Author(s): Walter Biggins
In 1989, Bob Mould took a left turn. Already legendary before his 30th birthday for his noise-and-nuance work in Husker Du, Mould had recently walked away from his old band. He re-emerged with his debut solo album: Workbook. Filled with chiming acoustic guitars, multitracked vocals, pristine production, and even a cello, Workbook was both admired and questioned for Mould's perceived departure from his post-punk roots. Three decades later, the album has emerged as a key for understanding the nascent alternative rock genre and the concerns Mould would explore for the duration of his career. Fusing post-punk sound and confessional lyrics with a richer emotional and musical range, Mould's Workbook merged worlds that seemed unbridgeable at the time. Alternative rock emerged from the wreckage of the 1980s, and Workbook was a model for the genre's maturation. Workbook serves its title in two ways-as a map for musicians to follow into a new mode, and as a journal of Mould's struggle toward adulthood. It opens conversations about rock, identity, spirituality, authenticity, and the perils and promises of mainstream culture. Walter Biggins and Daniel Couch, two critics who grew up with Workbook, extend these conversations-through letters and emails to each other, and through correspondence with Mould and Workbook's musicians and producers. That crosstalk leads to, through this seminal album, a deeper understanding of "alternative rock" at the moment of its inception, just before it took over the radio.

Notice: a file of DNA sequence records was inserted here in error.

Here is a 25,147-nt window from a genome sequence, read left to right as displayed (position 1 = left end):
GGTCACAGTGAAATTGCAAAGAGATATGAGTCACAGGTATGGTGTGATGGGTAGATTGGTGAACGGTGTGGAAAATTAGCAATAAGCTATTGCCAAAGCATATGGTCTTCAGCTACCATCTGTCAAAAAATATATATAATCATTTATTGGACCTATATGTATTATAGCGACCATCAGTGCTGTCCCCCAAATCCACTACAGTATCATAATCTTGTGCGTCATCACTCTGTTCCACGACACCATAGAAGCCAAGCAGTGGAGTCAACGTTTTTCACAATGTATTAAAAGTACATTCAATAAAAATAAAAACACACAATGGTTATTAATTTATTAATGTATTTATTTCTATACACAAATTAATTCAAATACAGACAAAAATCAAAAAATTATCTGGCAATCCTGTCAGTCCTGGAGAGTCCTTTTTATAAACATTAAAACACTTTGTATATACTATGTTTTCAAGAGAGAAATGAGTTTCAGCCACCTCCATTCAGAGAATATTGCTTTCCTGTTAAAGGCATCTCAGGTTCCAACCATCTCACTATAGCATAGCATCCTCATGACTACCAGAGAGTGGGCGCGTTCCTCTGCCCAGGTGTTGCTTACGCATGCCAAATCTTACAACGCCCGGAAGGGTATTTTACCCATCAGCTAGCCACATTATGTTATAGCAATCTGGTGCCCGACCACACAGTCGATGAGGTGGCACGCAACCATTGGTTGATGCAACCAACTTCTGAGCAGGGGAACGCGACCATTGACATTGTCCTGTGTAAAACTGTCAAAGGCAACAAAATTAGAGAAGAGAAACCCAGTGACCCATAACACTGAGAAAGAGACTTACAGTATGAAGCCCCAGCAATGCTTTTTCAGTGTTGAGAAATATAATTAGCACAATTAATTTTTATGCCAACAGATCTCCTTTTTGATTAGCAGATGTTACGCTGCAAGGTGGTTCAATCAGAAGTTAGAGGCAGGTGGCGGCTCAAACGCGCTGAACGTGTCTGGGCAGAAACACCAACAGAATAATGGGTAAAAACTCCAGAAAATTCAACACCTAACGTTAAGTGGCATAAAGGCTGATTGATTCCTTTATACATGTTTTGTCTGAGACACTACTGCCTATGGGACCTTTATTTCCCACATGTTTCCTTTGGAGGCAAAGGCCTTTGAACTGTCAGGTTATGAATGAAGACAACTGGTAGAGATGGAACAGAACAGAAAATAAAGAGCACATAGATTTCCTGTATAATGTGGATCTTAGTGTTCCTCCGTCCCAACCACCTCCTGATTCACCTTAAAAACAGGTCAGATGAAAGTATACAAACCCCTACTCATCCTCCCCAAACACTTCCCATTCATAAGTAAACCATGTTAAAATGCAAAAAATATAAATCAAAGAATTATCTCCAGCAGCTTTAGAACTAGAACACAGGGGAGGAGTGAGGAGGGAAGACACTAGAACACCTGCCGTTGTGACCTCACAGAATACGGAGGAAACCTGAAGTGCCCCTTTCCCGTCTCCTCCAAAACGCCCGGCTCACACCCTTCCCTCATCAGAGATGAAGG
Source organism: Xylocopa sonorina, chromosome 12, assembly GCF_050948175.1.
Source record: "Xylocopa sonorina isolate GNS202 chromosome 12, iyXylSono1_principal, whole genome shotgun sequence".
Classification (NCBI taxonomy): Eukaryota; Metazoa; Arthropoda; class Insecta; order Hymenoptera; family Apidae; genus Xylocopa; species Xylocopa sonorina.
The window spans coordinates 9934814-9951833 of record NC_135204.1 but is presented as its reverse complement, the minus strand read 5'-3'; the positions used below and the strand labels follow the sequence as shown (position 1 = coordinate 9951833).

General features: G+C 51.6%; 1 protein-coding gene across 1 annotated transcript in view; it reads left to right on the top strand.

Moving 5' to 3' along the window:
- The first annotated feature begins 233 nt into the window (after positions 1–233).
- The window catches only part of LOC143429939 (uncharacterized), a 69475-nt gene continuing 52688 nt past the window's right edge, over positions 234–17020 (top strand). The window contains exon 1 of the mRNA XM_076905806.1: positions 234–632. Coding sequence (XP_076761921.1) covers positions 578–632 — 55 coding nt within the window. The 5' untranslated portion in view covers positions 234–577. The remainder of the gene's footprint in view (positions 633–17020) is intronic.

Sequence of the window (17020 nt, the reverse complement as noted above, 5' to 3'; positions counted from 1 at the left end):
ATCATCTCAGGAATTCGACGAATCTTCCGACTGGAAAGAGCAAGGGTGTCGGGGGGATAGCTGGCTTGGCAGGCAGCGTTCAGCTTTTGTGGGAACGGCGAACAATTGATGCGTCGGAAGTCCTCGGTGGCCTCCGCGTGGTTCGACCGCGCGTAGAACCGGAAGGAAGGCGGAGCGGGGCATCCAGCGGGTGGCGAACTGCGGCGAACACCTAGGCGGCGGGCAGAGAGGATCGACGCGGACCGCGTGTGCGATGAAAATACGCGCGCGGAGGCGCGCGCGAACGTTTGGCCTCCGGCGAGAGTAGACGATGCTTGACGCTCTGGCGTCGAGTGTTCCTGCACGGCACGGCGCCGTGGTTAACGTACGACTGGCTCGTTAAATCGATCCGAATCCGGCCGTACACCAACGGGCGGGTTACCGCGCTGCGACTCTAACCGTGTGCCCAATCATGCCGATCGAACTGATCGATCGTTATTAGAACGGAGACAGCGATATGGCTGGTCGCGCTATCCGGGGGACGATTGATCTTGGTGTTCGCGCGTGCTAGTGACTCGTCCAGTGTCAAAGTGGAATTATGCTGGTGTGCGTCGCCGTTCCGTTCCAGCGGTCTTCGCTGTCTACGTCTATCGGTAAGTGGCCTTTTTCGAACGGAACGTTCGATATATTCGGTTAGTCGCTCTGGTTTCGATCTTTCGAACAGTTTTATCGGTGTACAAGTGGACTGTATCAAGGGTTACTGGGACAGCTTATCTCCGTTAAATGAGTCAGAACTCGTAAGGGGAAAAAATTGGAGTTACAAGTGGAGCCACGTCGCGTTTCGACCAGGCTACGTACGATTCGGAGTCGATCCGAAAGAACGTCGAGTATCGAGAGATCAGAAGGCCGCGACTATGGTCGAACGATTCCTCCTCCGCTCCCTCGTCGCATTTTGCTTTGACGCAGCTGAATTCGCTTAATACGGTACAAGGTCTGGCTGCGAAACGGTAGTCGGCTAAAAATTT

Workbook offers a close look at the music, production, and contexts of the album, and, by doing so, places the record in the center of the various discourses that would evolve into alternative and, later, indie rock
Walter Biggins is an executive editor at the University of Georgia Press, USA, as well as a freelance writer, based in Atlanta, Georgia. His work has appeared in Glide Magazine, Bookslut, RogerEbert.com, The Comics Journal, Pop Matters, and The Baseball Chronicle, among other periodicals. Daniel Couch is a professor of English literature and composition at Chemeketa Community College, USA and the editor of What, Where, How: The Practical Handbook for College Writers. His work has appeared in Tape Op Magazine, One Week // One Band, and the Quietus, among others.
Introduction 1. Influence 2. Fathers and Sons 3. "It's All Coming Back in a Way" 4. Necessary Evils 5. Workbook as Notebook 6. Try it On, See How it Fits 7. Salinger and Bob's (Workbook) 8. Wall of Sound, Wall of Words 9. Zebra Cocktail 10. Skateboards and Suits 11. Independence and Interdependence 12. Changes 13. The Road Not Taken Thanks and Acknowledgments Resources